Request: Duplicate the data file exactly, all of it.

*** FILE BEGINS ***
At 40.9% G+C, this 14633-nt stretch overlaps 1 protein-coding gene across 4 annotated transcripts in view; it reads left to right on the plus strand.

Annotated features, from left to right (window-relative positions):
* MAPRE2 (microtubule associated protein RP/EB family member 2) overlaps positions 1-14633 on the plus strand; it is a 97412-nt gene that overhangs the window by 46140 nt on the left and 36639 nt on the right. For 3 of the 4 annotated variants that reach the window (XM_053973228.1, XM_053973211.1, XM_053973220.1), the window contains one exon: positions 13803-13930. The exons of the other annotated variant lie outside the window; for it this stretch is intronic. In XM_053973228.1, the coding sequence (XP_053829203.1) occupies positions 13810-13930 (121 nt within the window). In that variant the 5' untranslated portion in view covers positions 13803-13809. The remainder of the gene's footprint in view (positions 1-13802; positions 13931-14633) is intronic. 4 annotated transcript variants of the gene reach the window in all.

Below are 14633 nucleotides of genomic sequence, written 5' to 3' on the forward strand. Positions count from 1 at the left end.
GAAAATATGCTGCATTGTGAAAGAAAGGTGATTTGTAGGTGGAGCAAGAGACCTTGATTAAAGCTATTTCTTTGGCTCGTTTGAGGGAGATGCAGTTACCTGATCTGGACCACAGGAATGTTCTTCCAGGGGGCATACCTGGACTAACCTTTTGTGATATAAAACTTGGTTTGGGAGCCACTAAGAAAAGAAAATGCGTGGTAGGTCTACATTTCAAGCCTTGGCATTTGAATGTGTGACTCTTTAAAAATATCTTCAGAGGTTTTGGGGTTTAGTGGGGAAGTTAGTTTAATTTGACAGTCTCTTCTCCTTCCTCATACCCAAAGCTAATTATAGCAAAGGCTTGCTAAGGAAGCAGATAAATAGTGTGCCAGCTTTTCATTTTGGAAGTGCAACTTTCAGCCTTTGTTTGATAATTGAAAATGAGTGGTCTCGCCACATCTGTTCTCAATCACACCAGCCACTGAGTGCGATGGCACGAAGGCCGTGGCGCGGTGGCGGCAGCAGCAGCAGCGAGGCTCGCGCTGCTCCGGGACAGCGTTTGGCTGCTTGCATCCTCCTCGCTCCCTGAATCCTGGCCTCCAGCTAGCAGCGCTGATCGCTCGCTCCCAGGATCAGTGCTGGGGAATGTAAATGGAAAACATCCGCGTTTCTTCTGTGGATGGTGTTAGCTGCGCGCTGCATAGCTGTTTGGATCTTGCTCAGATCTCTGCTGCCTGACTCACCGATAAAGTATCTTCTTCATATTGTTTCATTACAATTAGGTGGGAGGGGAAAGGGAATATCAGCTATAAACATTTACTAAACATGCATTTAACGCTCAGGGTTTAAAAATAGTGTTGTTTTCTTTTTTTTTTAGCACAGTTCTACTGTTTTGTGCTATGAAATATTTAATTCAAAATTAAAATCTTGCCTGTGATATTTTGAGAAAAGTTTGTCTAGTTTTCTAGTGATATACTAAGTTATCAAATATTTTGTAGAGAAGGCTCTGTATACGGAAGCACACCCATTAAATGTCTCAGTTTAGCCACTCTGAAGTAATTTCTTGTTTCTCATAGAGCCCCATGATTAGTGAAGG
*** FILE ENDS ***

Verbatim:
At 40.9% G+C, this 14633-nt stretch overlaps 1 protein-coding gene across 4 annotated transcripts in view; it reads left to right on the plus strand.

Annotated features, from left to right (window-relative positions):
* MAPRE2 (microtubule associated protein RP/EB family member 2) overlaps positions 1-14633 on the plus strand; it is a 97412-nt gene that overhangs the window by 46140 nt on the left and 36639 nt on the right. For 3 of the 4 annotated variants that reach the window (XM_053973228.1, XM_053973211.1, XM_053973220.1), the window contains one exon: positions 13803-13930. The exons of the other annotated variant lie outside the window; for it this stretch is intronic. In XM_053973228.1, the coding sequence (XP_053829203.1) occupies positions 13810-13930 (121 nt within the window). In that variant the 5' untranslated portion in view covers positions 13803-13809. The remainder of the gene's footprint in view (positions 1-13802; positions 13931-14633) is intronic. 4 annotated transcript variants of the gene reach the window in all.

Below are 14633 nucleotides of genomic sequence, written 5' to 3' on the forward strand. Positions count from 1 at the left end.
GAAAATATGCTGCATTGTGAAAGAAAGGTGATTTGTAGGTGGAGCAAGAGACCTTGATTAAAGCTATTTCTTTGGCTCGTTTGAGGGAGATGCAGTTACCTGATCTGGACCACAGGAATGTTCTTCCAGGGGGCATACCTGGACTAACCTTTTGTGATATAAAACTTGGTTTGGGAGCCACTAAGAAAAGAAAATGCGTGGTAGGTCTACATTTCAAGCCTTGGCATTTGAATGTGTGACTCTTTAAAAATATCTTCAGAGGTTTTGGGGTTTAGTGGGGAAGTTAGTTTAATTTGACAGTCTCTTCTCCTTCCTCATACCCAAAGCTAATTATAGCAAAGGCTTGCTAAGGAAGCAGATAAATAGTGTGCCAGCTTTTCATTTTGGAAGTGCAACTTTCAGCCTTTGTTTGATAATTGAAAATGAGTGGTCTCGCCACATCTGTTCTCAATCACACCAGCCACTGAGTGCGATGGCACGAAGGCCGTGGCGCGGTGGCGGCAGCAGCAGCAGCGAGGCTCGCGCTGCTCCGGGACAGCGTTTGGCTGCTTGCATCCTCCTCGCTCCCTGAATCCTGGCCTCCAGCTAGCAGCGCTGATCGCTCGCTCCCAGGATCAGTGCTGGGGAATGTAAATGGAAAACATCCGCGTTTCTTCTGTGGATGGTGTTAGCTGCGCGCTGCATAGCTGTTTGGATCTTGCTCAGATCTCTGCTGCCTGACTCACCGATAAAGTATCTTCTTCATATTGTTTCATTACAATTAGGTGGGAGGGGAAAGGGAATATCAGCTATAAACATTTACTAAACATGCATTTAACGCTCAGGGTTTAAAAATAGTGTTGTTTTCTTTTTTTTTTAGCACAGTTCTACTGTTTTGTGCTATGAAATATTTAATTCAAAATTAAAATCTTGCCTGTGATATTTTGAGAAAAGTTTGTCTAGTTTTCTAGTGATATACTAAGTTATCAAATATTTTGTAGAGAAGGCTCTGTATACGGAAGCACACCCATTAAATGTCTCAGTTTAGCCACTCTGAAGTAATTTCTTGTTTCTCATAGAGCCCCATGATTAGTGAAGG